Von Neumann-Morgenstern - PowerPoint PPT Presentation

Von neumann morgenstern l.jpg
1 / 17

  • Updated On :
  • Presentation posted in: General

Von Neumann-Morgenstern. Lecture II. Utility and different views of risk. Knightian – Frank Knight Risk – known probabilities of events Uncertainty – unknown or unknowable probabilities Von Neumann – Morgenstern Axiomatic treatment Consumers maximize expected utility. Savage

I am the owner, or an agent authorized to act on behalf of the owner, of the copyrighted work described.

Download Presentation

Von Neumann-Morgenstern

An Image/Link below is provided (as is) to download presentation

Download Policy: Content on the Website is provided to you AS IS for your information and personal use and may not be sold / licensed / shared on other websites without getting consent from its author.While downloading, if for some reason you are not able to download a presentation, the publisher may have deleted the file from their server.

- - - - - - - - - - - - - - - - - - - - - - - - - - E N D - - - - - - - - - - - - - - - - - - - - - - - - - -

Presentation Transcript

Von neumann morgenstern l.jpg

Von Neumann-Morgenstern

Lecture II

Utility and different views of risk l.jpg

Utility and different views of risk

  • Knightian – Frank Knight

    • Risk – known probabilities of events

    • Uncertainty – unknown or unknowable probabilities

  • Von Neumann – Morgenstern

    • Axiomatic treatment

    • Consumers maximize expected utility

Slide3 l.jpg

  • Savage

    • Consumers maximize subjective utility

  • Arrow – Debreu

    • State – preference securities

Numerical stuff l.jpg

Numerical Stuff

  • In the preceding lecture, we found the expected utility of a gamble that paid $150,000 with probability of .6 and $50,000 with probability .4. Assuming a r=.5, the power utility function yields a certainty equivalent of $103,569.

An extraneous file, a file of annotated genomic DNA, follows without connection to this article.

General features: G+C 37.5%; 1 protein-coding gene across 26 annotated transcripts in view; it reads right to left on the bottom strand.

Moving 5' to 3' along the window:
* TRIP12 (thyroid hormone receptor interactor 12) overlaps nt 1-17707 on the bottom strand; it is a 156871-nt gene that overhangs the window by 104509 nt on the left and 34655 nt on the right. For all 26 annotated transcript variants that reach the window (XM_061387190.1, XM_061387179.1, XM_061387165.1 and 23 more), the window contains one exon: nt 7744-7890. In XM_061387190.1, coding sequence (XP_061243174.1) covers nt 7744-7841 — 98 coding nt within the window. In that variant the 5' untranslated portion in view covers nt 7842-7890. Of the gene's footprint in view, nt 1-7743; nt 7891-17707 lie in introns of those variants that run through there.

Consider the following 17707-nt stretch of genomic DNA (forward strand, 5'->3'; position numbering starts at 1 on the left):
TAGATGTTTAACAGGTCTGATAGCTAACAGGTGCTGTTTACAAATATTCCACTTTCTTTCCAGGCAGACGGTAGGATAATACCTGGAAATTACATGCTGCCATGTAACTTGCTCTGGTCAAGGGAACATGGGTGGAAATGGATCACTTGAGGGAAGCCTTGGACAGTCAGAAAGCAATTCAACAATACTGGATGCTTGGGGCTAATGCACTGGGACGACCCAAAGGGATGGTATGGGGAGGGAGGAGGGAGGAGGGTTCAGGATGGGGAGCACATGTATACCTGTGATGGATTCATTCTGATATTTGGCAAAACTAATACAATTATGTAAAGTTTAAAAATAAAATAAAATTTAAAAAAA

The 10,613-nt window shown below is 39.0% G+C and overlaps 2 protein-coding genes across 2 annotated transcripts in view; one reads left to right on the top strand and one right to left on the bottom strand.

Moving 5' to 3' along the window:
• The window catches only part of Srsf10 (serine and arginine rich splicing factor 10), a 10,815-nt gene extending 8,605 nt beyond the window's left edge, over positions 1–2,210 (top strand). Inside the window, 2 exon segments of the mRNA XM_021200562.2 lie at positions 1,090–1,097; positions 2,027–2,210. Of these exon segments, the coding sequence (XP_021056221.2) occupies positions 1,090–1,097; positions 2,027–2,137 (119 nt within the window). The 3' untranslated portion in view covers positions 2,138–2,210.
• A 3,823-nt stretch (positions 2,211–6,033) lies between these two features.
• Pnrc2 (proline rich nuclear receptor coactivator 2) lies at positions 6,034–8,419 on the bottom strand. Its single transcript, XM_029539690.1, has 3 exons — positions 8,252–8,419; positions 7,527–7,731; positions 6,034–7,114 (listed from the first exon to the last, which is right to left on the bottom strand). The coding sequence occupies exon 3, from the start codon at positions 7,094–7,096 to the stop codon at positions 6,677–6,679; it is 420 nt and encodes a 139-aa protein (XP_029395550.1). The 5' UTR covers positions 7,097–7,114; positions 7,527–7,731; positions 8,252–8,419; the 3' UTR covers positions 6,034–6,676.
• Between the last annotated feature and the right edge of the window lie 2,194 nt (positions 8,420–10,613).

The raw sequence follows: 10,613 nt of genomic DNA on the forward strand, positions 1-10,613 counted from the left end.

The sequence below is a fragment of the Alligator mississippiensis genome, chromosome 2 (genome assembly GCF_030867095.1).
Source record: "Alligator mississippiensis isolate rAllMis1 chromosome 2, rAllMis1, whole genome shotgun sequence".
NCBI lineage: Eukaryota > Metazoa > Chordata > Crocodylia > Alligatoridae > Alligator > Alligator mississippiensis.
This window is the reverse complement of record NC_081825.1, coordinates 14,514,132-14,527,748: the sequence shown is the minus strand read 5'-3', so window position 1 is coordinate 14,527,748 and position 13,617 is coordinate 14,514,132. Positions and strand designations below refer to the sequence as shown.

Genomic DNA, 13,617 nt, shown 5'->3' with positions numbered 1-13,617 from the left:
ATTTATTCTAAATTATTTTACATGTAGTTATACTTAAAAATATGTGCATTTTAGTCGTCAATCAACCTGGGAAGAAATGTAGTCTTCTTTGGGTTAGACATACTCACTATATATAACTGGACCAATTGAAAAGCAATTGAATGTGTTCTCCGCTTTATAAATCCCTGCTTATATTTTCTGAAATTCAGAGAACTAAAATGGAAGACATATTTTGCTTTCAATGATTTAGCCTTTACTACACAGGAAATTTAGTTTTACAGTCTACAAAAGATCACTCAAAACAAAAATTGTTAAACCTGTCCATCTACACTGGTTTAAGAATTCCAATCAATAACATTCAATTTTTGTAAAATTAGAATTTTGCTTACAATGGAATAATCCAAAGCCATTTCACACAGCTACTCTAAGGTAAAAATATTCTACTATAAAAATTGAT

Slide5 l.jpg

  • Let’s work on a slightly different problem, again assume that we have a risky gamble that pays $150,000 with some probability p and $50,000 with probability (1-p).

    • I assert that we can find a p that makes the decision maker indifferent between the risky gamble and a certain payoff of $108,000. Naturally, we assume that p is higher than .6 (why?).

Slide6 l.jpg

  • Using our power utility function, we know that

  • Mathematically, the probability then becomes

Slide7 l.jpg

  • Changing the problem slightly, assume that the payoffs are $150,000 with probability .6 and $50,000 with probability .4. What is the r required to make the certainty equivalent $108,000?

    • Our conjecture is that this risk aversion is less than the original risk aversion of .5 (why?).

Slide8 l.jpg

  • Borrowing from the above analysis, the problem this time is slightly different

  • As long as r does not equal 1, we can simplify the problem and write it in implicit functional form as:

Von neumann and morgenstern l.jpg

Von Neumann and Morgenstern

  • The conjectures under Von Neumann and Morgenstern are actually close to the first problem.

    • Assume that you have three points A, B, and C. Further, assume that points B and C represent a risky gamble with probabilities .50,.50.

Slide10 l.jpg

  • The producer can tell you whether he prefers the risk-free point A and the risky gamble B/C.

  • Rule out the cases where A is preferred to both B and C and B and C are preferred to A.

Slide12 l.jpg

  • Mathematically, either A is preferred to the gamble or lottery between B and C:

    or the lottery is preferred to A

Slide13 l.jpg

  • As a second postulate, as depicted in the previous example, we can define a probability that makes the lottery indifferent with the certain payoff.

Slide14 l.jpg

  • Conceptual Structure of the Axiomatic Treatment of Numerical Utilities

    • In an axiomatic treatment, we want to propose a set of axioms or basic notions that are acceptable and show that a conclusion follows from direct logic based on these axioms or notions.

    • In this case, we want to show that there exists a utility mapping U(Y) such that if X is preferred to Z then U(X)>U(Z).

Slide15 l.jpg

  • Axioms:

    • u > v is a complete ordering of U.

      • For any two u, v one and only one of the three following relations hold

Slide16 l.jpg

  • u > v, v > w implies u > w. Basically, the axiom assumes that preferences are transitive.

  • Ordering and Combining

  • Slide17 l.jpg

    • Algebra of Combining

      where g=ab. This is an iterated gamble.

  • Login